Forum Journal & Forum Focus

Wilson Bridge - A Section 106 Adventure in Saving Indiana’s Historic Bridges

12-09-2015 17:35

The directions were simple: head east on Main Street out of Delphi to the first road, turn right and keep going back in time. Pretty soon you’ll find it—the Wilson Bridge. Built on the site of Carrigan’s Ford in 1898, the graceful simplicity of this Pratt “through truss” has captured the hearts of those who passionately believe that Indiana’s historic bridges are worth protecting.

In a scene playing out across the state, headlines of the April 8, 1988, edition of the Carroll County Comet declared “County to Wilson Bridge Supporters—Time’s Up.” The commissioners had spoken: “Get out of the way; the Wilson Bridge is in the way of our idea of progress for the county.” To the opposition, the cost was too high—$1.2 million dollars for a new bridge and the loss of several acres of pristine Indiana rural landscape. It made little sense to spend four times the rehabilitation cost to provide a crossing for a narrow road with a daily traffic count of less than 100.

With the battle lines drawn, the Carroll County Historic Bridge Coalition turned to two provisions of federal law—Section 106 of the Preservation Act of 1966, 16 U.S.C. § 470f, and Section 4(f) of the Transportation Act of 1966, 49 U.S.C. § 303. Both apply to any project involving federal funding that impacts a structure eligible for inclusion in the National Register of Historic Places. Section 106 calls for review of the impact on the site and mandates public involvement. Section 4(f) establishes that in the case of transportation projects, historic resources must be avoided unless there is no feasible alternative. Unfortunately in Indiana, preservation advocates found that transportation projects involving historic bridges were not given the level of scrutiny required by Section 4(f). At the same time Section 106 review was becoming little more than a paperwork exercise to justify the construction of a new structure, even though in many cases, the existing bridge could be rehabilitated at a fraction of the cost of replacement.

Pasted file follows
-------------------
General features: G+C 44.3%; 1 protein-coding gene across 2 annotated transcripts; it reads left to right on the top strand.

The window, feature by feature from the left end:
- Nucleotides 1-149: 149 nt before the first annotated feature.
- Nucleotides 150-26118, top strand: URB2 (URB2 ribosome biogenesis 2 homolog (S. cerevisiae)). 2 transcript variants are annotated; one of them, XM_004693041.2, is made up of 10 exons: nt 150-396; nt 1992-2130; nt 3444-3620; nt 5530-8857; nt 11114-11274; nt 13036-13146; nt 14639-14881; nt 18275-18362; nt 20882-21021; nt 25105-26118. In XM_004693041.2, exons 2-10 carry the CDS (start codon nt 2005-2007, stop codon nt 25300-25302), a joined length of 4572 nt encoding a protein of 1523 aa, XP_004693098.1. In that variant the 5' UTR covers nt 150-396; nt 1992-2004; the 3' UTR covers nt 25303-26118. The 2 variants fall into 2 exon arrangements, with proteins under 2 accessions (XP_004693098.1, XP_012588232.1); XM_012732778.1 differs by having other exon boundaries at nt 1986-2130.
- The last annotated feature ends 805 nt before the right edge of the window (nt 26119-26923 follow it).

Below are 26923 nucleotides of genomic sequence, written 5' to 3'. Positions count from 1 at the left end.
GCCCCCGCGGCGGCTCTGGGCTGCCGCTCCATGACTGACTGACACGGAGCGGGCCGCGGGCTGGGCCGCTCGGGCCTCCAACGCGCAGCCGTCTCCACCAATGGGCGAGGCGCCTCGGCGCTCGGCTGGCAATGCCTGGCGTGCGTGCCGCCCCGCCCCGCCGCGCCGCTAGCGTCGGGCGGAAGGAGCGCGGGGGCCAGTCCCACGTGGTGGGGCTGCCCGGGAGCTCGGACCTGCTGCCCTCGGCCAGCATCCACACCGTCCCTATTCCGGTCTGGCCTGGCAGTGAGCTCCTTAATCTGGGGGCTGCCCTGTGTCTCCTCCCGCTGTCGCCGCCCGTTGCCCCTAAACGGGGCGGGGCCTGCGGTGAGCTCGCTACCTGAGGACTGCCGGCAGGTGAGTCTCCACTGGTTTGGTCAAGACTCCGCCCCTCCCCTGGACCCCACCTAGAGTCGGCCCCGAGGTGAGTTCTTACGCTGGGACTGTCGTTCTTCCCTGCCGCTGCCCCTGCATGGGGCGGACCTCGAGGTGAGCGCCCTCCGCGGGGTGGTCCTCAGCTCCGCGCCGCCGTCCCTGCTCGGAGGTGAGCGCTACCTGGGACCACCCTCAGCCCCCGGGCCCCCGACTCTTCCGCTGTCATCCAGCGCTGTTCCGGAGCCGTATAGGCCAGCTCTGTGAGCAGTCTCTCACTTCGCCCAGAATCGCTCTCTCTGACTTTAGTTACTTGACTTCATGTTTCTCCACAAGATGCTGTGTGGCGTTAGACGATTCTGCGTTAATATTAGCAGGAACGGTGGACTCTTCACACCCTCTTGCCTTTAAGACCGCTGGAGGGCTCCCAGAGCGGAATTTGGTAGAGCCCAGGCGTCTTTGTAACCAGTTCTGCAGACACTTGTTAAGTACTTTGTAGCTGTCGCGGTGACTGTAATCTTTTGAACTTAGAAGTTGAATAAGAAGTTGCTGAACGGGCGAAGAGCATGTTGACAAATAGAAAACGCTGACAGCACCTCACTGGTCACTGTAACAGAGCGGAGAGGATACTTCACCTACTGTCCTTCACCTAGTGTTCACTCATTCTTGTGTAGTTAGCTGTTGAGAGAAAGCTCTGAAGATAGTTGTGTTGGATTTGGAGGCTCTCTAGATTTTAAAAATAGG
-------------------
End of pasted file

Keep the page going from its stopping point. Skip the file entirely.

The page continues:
Indiana it seems was not alone. “Do we live in a land governed by law or the transient whims of elected officials?” was the question being asked nationally, and it needed a test case to answer. Wilson Bridge would become that case. Preservationists hoped to build a strong alliance at the local, state, and national levels and force the application of federal law. Indiana’s Historic Bridges were included on the “Ten Most Endangered” list by Indiana Landmarks, and also on the National Trust’s list of America’s 11 Most Endangered Historic Places in 2002. For five years, a group of volunteers coordinated the advocacy effort for the Wilson Bridge with invaluable assistance provided by Indiana Landmarks and the legal department of the National Trust. Volunteers attended Section 106 consulting party meetings and prepared detailed rebuttals, in addition to community outreach and education.

A Test Case Gets Results

Finally, all that could be said was said—it was time to put this case to the test. In the spring of 2002, the Department of the Interior, in exercising its review and comment role under Section 4(f), simply stated: “We do not believe that all possible planning to minimize potential harm to Section 4(f) resources has been employed.” A few months later, the Federal Highway Administration’s Indiana Division (FHWA) brought representatives of interested public agencies together in an effort to engage in the development of a programmatic agreement addressing historic bridges statewide.